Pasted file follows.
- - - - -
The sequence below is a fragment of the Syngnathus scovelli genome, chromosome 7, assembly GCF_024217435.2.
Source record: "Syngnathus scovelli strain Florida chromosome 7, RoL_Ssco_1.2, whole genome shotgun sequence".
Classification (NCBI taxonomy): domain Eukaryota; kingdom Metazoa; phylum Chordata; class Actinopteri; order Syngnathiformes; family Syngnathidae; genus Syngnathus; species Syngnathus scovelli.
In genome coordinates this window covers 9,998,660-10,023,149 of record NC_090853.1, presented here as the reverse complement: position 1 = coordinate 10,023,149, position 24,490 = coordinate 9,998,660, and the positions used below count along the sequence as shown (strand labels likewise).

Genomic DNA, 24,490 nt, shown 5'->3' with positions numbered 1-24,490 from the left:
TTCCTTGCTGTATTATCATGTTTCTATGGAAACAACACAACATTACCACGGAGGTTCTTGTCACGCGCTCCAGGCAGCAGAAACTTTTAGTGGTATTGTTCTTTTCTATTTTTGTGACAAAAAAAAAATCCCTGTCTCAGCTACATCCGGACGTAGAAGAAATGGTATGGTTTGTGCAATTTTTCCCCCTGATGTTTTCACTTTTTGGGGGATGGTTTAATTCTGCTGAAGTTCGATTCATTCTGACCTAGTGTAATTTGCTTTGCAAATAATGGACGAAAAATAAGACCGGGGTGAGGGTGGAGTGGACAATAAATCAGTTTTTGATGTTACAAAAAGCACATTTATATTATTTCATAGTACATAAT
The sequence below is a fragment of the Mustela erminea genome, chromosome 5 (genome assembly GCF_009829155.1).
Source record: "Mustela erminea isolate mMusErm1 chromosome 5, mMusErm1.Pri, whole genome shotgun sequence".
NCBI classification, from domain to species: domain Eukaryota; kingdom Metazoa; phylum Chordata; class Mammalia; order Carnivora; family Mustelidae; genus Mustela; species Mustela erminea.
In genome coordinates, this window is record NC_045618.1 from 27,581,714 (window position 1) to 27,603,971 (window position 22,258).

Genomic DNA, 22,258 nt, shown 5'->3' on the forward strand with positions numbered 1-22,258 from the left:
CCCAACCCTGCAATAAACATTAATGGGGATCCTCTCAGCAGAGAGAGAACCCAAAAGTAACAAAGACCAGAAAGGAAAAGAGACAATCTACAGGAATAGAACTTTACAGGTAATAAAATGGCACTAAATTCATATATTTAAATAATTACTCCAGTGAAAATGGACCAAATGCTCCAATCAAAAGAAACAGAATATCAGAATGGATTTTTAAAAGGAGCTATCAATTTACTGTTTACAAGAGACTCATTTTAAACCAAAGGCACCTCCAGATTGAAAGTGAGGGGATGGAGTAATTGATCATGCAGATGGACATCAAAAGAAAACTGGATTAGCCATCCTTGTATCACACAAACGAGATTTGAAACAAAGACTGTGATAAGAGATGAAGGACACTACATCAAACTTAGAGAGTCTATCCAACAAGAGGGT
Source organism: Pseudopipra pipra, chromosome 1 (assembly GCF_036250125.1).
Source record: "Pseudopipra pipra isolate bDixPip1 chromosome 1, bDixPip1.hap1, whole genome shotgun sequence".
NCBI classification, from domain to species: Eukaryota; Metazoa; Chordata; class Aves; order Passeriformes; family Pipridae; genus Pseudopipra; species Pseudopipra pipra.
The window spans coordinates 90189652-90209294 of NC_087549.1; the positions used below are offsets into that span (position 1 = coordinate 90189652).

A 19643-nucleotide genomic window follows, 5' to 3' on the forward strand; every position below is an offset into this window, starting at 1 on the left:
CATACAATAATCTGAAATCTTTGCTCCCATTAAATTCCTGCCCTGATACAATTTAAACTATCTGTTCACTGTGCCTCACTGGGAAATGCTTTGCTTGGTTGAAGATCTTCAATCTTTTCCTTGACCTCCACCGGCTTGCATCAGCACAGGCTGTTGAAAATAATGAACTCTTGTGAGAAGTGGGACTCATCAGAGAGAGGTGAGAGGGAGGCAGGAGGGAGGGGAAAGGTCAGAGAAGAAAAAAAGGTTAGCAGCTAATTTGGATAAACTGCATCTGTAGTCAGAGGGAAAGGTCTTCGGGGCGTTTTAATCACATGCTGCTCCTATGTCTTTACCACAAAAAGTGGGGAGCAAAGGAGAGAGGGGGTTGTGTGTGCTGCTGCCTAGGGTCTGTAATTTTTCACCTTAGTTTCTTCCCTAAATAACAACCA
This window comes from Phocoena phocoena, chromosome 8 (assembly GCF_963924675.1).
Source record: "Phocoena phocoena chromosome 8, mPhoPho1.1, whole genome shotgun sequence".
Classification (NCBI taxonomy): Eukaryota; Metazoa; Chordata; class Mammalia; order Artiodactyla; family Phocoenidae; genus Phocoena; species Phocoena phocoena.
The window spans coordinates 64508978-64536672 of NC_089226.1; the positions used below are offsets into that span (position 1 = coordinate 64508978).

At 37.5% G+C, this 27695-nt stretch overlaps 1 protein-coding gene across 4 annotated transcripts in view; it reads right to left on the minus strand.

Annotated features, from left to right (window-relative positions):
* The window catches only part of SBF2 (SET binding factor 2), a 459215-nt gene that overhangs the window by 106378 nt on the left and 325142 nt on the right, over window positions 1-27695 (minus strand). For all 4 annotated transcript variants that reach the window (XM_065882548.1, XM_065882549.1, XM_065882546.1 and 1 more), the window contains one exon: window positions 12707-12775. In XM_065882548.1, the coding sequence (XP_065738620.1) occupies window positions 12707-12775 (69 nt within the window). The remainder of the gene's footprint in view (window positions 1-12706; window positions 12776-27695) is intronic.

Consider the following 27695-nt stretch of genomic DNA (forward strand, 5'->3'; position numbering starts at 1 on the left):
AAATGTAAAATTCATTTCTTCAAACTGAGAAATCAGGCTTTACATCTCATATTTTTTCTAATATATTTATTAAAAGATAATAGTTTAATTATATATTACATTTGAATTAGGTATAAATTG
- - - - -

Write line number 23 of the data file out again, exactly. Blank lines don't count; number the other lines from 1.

At 37.5% G+C, this 27695-nt stretch overlaps 1 protein-coding gene across 4 annotated transcripts in view; it reads right to left on the minus strand.